TVH: What is your pre-production/writers room process like throughout the week?
CG: Well, first things first: we don’t have an office, so we have nowhere to meet. That’s why our writers’ meetings are just myself, JD, Noah, and Dru. We meet at my apartment and it’s hard to get to and there’s not much room. So there’s no writer’s room, board of ideas, interaction between the cast/crew/infrastructure guys at any point leading up to the show. We’ll usually try to leave any given Saturday meeting knowing how the next episode is going to work and what the general theme/name of the one following that is. Then we meet the next week and nail down the specifics of the name we’ve had floating around for a while and also figure out the name of the one after that. It’s not a great way to write a weekly hour of content. I maintain that if we ever get someone to take a chance on us, they will marvel at what is going to happen if we get a writer’s room where all our contributors can be in one place at one time. I’m proud of our show right now and it is no one’s job, myself included. Most of the people working on it have full time 9-5 jobs. It’s nuts.
So we have those meetings, then we start emailing. I send dozens and dozens of emails to different people on the show. Some weeks we’ll need more web stuff built for interaction, like the character contest poll we had. Sometimes we’ll solicit contributions and our Tumblr guy and the dude who runs our audience ticketing need to be ready to receive all that and get it to whomever is organizing the bit. Sometimes we’ll have a physical thing going down, so our crew members who are sort of general hands on deck need to be filled in on what it is and what’s expected of them. Sometimes there will be a lot of audio or visual things necessary to execute an idea and all of our technical staff needs to be ready to rock.
Then we get to the studio on 59th Street. Our whole crew and cast and a lot of our fans wait in the lobby, then as soon as the show that’s using the studio before ours clears out, we need to get in there, set up the entire studio as quickly as possible, sound check our house band, musical guest, as well as my mic and the phones, and then set up whatever needs to happen for that actual bit. So for like the Robot Fights episode, that means we’ve got eight people with giant elaborate suits that need to be rebuilt and positioned and we need crew on hand to help them so no one gets killed falling over before the episode even starts. For something like the Milkshake of Death it means that whomever is in charge of all the ingredients needs to figure out where we’re setting the whole station up and that there’s power cords that reach it and that the camera guys all have the coverage they need. This all needs to happen in about 40 minutes.
This probably reads as unnecessarily chaotic, but another thing to keep in mind is that we’re not allowed to store anything in the studio. So the entire set needs to fit in the trunk of my Ford Fiesta, and any bits we do we have to transport everything we need for it there ourselves. I keep harping on the Robot Fights episode, but like that one, all of the cardboard boxes were in the garage of our intern who lives in Scarsdale. So I had to take three trips back and forth to get all the cardboard, drop it off with all the contestants so they could build their robots, then help make sure they could all get their robots to the studio in time. It is just nuts and a lot of work and very haphazard, but we love it.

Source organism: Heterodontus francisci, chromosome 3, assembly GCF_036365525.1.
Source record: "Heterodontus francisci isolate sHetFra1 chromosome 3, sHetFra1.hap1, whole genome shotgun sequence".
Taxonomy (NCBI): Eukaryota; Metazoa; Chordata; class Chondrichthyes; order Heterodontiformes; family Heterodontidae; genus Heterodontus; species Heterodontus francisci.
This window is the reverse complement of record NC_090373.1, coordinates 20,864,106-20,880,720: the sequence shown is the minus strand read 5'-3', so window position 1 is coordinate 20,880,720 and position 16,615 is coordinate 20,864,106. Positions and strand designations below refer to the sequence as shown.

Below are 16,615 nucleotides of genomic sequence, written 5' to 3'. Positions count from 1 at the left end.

Sometimes I wonder if we had a writers’ room and a studio that we could store stuff in, would those things take away from the vibe of the show? Like is the fact that it’s always on the verge of being a train wreck part of the fun? Then I think, no, that’s self-defeating - we need to remember that with the stuff we do now being stuff we’re proud of, if we could actually do it RIGHT it would only get better. I think. I hope. Maybe someday we’ll get a chance to see.
TVH: Have you encountered any problems with MNN?
CG: MNN has been great to us! They are a true punk rock organization and they really believe that creators should be able to fulfill their creative vision. They love us because we work hard and come correct and we love them for giving us a home that allows to get as weird as we choose.
As far as problems go? Sometimes they’re not the best communicators. There’s dozens of people making shows on their airwaves they need to take care of, and I think since we’re pretty autonomous and bring a huge crew sometimes they feel like we can take care of ourselves and our concerns don’t get answers the quickest? There are very occasional scheduling mishaps or communications. And sometimes they say they’ll buy new equipment or replace old equipment and it becomes back burner and then things we were banking on haven’t happened?
I keep putting questions marks because really none of those are a big deal at all. MNN is a great organization and the problems we’ve had are insanely nit-picky. Really the overall concerns for the show as far as public access goes are that we can’t store anything in their space, we have no permanence there, and it makes it hard to organize. And obviously since its public airwaves we can’t get sponsors, and money stuff is stressful always, but who cares? They give us a 40x40 foot studio, live streaming capabilities, call in capabilities, and the overall ability to build an audience that I really appreciate and love.
In short - there are always going to be problems with any organization you work with, but our complaints are minor as well as seldom, and I think MNN is the best.